A final note about the recent Minotauromachie conference. Or rather about the Q & A which followed, in which one lugubrious chap posed the question, rhetorical no doubt, to the distinguished panelists: what would Picasso have thought about Iraq? At the time I confess to having been a bit annoyed by the question. Here we were discussing the meanings of Picasso’s work on an ethereal level, aspiring to the universal meanings he achieved and not getting bogged down in mundane matters such as politics.

Yet, frankly, the Bush administration forced the issue by covering the tapestry reproduction of Picasso’s Guernica, which hangs at the entrance of the U.N. Security Council, in preparation for Colin Powell’s fateful call to war. Someone in our government apparently had enough culture to perceive that Guernica is an anti-war statement. Perhaps he knew that it is THE iconic anti-war statement of the last century. Too bad, though, that the UN, whose prime directive is world peace, capitulated to censorship of its anti-war message, if indeed it had any choice—after all, it is housed on American soil—to accommodate American war mongering.

The U.S. has a long history of censorship of art. Many public sculptures have been rejected, and many art exhibitions have been edited, in order to protect the purported innocence of our people. (Check out the fascinating history of this subject in the very well written book, Visual Shock, by Michael Kammen.) Yet most prior instances of such censorship were spurred by the sexual content of the art, no doubt a holdover of our ancestral Puritanical prudishness.

As for Picasso, we all know what he would have said. He might have even painted a picture, as he did for the Korean War. One hopes that the Maestro’s exhortation for peace would not have fallen on deaf ears.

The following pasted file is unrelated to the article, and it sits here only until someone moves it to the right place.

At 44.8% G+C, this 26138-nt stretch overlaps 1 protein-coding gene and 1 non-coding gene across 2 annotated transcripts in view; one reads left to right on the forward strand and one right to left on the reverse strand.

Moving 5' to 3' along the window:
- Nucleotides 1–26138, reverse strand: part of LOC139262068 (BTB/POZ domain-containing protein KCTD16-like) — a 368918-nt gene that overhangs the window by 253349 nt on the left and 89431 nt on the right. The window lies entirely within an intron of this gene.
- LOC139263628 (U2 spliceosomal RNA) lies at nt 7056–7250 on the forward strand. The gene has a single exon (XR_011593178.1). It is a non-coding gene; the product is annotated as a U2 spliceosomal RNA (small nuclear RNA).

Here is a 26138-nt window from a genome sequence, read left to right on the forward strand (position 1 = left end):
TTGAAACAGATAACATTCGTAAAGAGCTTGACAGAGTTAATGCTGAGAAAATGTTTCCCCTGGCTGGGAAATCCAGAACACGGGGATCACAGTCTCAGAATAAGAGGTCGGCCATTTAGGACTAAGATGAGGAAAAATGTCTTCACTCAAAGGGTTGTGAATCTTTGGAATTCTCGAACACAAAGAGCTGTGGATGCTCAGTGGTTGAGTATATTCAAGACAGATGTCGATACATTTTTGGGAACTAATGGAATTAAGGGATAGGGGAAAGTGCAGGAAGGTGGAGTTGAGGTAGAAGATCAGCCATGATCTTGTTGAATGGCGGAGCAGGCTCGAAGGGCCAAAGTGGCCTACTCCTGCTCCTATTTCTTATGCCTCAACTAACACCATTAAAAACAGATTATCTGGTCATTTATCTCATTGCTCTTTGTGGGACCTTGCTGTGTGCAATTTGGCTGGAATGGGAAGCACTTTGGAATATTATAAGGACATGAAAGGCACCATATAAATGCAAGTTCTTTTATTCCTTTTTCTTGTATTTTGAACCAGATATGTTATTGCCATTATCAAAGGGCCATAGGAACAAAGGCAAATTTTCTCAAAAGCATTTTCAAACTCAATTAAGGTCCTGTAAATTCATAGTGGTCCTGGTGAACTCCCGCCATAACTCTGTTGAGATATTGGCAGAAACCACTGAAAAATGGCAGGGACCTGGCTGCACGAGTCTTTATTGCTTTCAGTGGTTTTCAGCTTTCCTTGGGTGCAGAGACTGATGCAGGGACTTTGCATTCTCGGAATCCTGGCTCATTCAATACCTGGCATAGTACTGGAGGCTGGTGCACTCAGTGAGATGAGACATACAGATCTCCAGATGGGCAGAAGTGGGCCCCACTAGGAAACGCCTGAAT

At least some New Yorkers noticed the flagrant violation of Picasso’s anti-war message. Note the photo of their protest above.

Art Crime in the News

It has both a good and bad week for art crime in the news.  The bad news is the heist of a number of Picassos from his granddaughter Diana’s home, two paintings of which (shown below) have been valued together at $66 million.

Theft from Diana, 2007.jpg

On the bright side is the following article that AP ran on March 8, 2007:

“A couple who sold art through televised auctions admitted selling bogus works and forging signatures of artists including Picasso, Chagall and Dali in a scam that bilked buyers out of millions of dollars, prosecutors said.

“In court documents filed Monday, Kristine Eubanks, 49, and her husband, Gerald Sullivan, 51, of La Canada, in Los Angeles County, were charged with conspiracy to commit mail fraud, wire fraud and interstate transportation of stolen property and violating tax laws.  The operation involved the couple’s satellite television show ‘Fine Arts Treasures Gallery’.  Prosecutors said the couple agreed to cooperate in a continuing criminal probe to capture other scam artists.  The two have not formally entered pleas.

“The government estimated that the show defrauded more than 10,000 people who paid more than $20 million for bogus art.  Investigators seized nearly $4 million when Eubanks and Sullivan were arrested in September.”